When we took a family trip to Spain some years ago, mostly through Andalusia, it was brought home to us just how close Spain is to the Middle East, especially where it faces Morocco across the water. It was, of course, partially occupied for much of its history by the Moors, who left Spain with a remarkable legacy of architecture and gardens. So it isn’t much of a stretch for a Spanish perfumer to feel affinity with Dubai, home of remarkable Middle Eastern attars and perfumes.
If you are a lover of white flower fragrances, Monbloom is absolutely worth trying. Unless you do truly love the narcotic white flowers, though, I wouldn’t make it a blind buy. I did buy it blind, because I have enjoyed several other Monegal fragrances and felt comfortable taking that chance.
Have you tried Monbloom? Do you have other “Big White Flower” fragrances you enjoy?
My lovely husband has returned from another business trip to Barcelona; and I am now the happy recipient of several samples of fragrance from the niche perfumery Carner Barcelona, as well as the “travel set” of its fragrances Tardes and Rima XI. I haven’t had a chance to try them yet, so this week’s “Fragrance Friday” will be about the perfume house instead.
Carner Barcelona was founded by Sara Carner in 2009. According to the company website, Continue reading →
It was a long week. My husband had to be out of the country all week on business and I had to resolve a very challenging situation at work with lots of ramifications. But now it’s Friday! My work challenge appears to be successfully resolved; and my nice husband is home, bearing gifts from Barcelona. For me: a large bottle of Custo Barcelona L’Eau. Lovely!
Custo Barcelona is a fashion firm that was born in Barcelona. Its style is young, funky, colorful and cheerful. So is its fragrance. According to various websites, CB L’Eau is supposed to be a lighter version of the original Custo Barcelona fragrance that came out in 2008. The same “nose”, Alberto Morillas, developed both. For L’Eau, the top notes are bergamot, grapefruit and galbanum. Heart notes are peony, jasmine and “exotic fruits.” Base notes are musk, tonka bean, woody notes. It smells very European to me but not French. Catalan, perhaps! Definitely a citrusy floral with woody undertones: bright, cheerful, feminine, warm.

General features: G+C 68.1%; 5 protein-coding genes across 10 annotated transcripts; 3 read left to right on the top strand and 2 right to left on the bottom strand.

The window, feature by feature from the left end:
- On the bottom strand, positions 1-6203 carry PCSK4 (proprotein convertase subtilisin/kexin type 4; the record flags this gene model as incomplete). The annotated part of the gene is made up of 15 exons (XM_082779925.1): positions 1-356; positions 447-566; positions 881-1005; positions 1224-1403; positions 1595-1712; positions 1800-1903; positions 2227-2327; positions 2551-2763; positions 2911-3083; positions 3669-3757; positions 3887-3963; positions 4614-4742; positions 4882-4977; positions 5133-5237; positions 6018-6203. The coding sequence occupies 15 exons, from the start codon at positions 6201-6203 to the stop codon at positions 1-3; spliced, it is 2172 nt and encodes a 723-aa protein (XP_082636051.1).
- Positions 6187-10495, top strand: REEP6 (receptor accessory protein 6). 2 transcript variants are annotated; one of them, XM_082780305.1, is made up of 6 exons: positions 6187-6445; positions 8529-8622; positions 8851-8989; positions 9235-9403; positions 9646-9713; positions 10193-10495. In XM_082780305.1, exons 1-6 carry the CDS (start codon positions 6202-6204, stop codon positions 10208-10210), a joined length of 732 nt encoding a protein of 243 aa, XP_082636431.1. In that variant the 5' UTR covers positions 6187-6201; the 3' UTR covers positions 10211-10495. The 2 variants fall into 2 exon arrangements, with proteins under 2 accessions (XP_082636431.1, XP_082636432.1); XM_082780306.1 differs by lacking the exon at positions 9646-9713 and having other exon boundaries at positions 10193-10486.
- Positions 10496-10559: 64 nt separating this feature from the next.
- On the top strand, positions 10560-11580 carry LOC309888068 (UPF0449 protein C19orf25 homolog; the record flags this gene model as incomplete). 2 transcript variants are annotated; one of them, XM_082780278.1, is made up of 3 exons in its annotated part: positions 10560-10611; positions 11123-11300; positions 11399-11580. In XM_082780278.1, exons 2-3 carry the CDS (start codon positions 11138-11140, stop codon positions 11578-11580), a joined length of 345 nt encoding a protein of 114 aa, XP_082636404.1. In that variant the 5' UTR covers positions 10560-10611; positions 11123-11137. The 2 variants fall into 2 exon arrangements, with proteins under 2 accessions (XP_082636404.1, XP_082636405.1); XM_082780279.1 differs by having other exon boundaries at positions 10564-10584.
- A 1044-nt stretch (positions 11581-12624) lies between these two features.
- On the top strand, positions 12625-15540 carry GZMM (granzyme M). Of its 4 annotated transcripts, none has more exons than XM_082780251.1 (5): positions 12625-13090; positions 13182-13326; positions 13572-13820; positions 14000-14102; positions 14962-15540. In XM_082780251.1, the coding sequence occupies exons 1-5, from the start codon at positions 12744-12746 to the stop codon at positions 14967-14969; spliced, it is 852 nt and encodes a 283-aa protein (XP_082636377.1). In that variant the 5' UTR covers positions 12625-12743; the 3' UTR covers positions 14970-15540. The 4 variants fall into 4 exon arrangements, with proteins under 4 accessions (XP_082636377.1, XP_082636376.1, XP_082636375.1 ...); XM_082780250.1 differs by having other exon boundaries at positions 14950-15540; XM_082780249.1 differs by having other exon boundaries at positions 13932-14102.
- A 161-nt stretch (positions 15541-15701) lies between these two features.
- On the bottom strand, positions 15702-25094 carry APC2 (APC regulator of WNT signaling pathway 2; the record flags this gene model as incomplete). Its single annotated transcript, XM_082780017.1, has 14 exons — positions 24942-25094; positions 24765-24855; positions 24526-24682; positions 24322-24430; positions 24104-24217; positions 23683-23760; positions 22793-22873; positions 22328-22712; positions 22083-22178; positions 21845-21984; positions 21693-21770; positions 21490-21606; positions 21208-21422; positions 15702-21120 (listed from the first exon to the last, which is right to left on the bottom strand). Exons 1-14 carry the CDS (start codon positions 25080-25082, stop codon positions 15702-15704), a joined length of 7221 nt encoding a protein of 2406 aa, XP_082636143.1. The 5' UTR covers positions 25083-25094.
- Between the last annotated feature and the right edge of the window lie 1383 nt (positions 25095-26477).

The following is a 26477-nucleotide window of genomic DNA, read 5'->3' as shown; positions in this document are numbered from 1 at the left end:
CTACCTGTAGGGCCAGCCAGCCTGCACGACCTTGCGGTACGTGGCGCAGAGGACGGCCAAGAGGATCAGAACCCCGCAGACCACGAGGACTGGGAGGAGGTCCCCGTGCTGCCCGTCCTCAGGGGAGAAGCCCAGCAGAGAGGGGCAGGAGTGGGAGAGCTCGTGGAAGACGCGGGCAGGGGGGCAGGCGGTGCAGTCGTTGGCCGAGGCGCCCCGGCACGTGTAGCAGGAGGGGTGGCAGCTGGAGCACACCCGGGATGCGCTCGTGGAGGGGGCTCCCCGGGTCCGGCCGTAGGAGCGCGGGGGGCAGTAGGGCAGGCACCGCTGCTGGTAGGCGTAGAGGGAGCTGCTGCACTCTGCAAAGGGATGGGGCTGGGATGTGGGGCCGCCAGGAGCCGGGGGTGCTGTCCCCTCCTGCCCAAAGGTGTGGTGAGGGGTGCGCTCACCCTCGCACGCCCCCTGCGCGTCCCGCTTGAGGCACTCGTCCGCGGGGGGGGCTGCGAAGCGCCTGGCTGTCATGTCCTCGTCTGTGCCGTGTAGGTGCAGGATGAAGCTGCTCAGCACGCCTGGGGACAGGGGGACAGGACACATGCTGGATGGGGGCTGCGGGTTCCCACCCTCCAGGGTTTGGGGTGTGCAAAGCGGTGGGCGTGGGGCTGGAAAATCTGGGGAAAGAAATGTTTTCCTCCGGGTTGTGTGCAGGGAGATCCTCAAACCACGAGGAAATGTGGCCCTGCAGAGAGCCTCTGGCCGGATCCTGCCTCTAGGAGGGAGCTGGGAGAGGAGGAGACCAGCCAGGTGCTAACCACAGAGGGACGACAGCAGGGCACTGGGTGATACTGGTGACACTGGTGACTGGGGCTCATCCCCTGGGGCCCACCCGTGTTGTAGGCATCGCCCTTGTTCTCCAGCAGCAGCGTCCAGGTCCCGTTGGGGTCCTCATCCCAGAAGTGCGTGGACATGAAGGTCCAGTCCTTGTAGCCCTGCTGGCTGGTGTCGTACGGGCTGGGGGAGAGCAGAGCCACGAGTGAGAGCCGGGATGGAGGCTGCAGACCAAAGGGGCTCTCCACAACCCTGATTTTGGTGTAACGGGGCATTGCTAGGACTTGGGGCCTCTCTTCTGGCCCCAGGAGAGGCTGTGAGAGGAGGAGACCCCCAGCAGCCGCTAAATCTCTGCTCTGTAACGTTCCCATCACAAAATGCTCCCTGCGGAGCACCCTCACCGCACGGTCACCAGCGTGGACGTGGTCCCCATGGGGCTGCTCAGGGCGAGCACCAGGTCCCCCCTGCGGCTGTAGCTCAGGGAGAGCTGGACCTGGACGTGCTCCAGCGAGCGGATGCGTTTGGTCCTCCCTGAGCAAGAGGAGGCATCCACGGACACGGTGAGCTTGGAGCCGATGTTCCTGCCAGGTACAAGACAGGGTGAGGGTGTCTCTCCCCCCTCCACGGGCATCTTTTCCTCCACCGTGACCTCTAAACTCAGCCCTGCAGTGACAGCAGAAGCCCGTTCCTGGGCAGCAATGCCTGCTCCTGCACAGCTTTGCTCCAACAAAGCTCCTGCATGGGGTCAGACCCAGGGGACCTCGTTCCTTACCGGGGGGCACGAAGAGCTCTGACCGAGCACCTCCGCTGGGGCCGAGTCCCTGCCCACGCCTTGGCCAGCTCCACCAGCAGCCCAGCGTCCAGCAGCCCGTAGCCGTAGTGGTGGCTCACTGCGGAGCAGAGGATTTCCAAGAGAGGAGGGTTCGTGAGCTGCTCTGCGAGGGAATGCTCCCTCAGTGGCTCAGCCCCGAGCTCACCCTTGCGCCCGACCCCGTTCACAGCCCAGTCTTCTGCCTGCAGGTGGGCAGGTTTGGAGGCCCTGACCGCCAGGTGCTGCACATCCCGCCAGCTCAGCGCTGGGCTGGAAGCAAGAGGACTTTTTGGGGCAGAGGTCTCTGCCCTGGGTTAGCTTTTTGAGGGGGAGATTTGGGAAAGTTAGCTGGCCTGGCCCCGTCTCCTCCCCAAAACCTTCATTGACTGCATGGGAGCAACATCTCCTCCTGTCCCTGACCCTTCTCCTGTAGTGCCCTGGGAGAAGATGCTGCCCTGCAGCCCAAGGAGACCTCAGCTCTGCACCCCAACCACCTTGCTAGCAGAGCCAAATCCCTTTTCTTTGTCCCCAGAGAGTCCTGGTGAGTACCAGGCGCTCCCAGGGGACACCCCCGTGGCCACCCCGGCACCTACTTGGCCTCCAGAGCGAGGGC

Custo Barcelona fashions, from Photoquivir 2015.
I love Barcelona, especially the Barri Gotic and the Eixample neighborhood. I love the food, especially the fresh seafood, the tapas and the different kinds of sangria.I love Antonio Gaudi’s architecture there, including the stunning Sagrada Familia cathedral, still unfinished; his signature curves, bright colors and fanciful patterns have clearly influenced later Barcelona designers like Custo Barcelona and Desigual. And Custo Barcelona L’Eau definitely evokes the city, with its playful vibe layered over complexities. It reminds me of the Parc Guell, a Gaudi masterpiece and fantastical park with gardens, mosaics and fanciful structures. The gardens contain fragrant herbs, trees, and flowers. Some of its trees are tropical; some bear fruit. The blog In Search of a Thousand Cafes describes it well, with many lovely photos, including the one above.
CB L’Eau starts off bright and juicy, but the galbanum top note gives it a green, herbal astringency that cuts the sweetness of the citrus notes. It slowly blossoms into a light, fruity floral — more flowers than fruits, which I like. This part of its progression matches the bright pink of the peony notes and the pretty bottle.
I love how the shape of the bottle matches the typography of the design house’s logo. The bottle is really unique, with its textured metallic inset of silver, asymmetrical cap and ombre tinted pink glass. The last phase of CB L’Eau is lightly musky, with sweetness from the tonka bean and dryness from the woody notes. I can still smell the base notes on my wrist ten hours after first spraying myself. All in all, a delightful gift from a delightful man! I’m grateful to have both.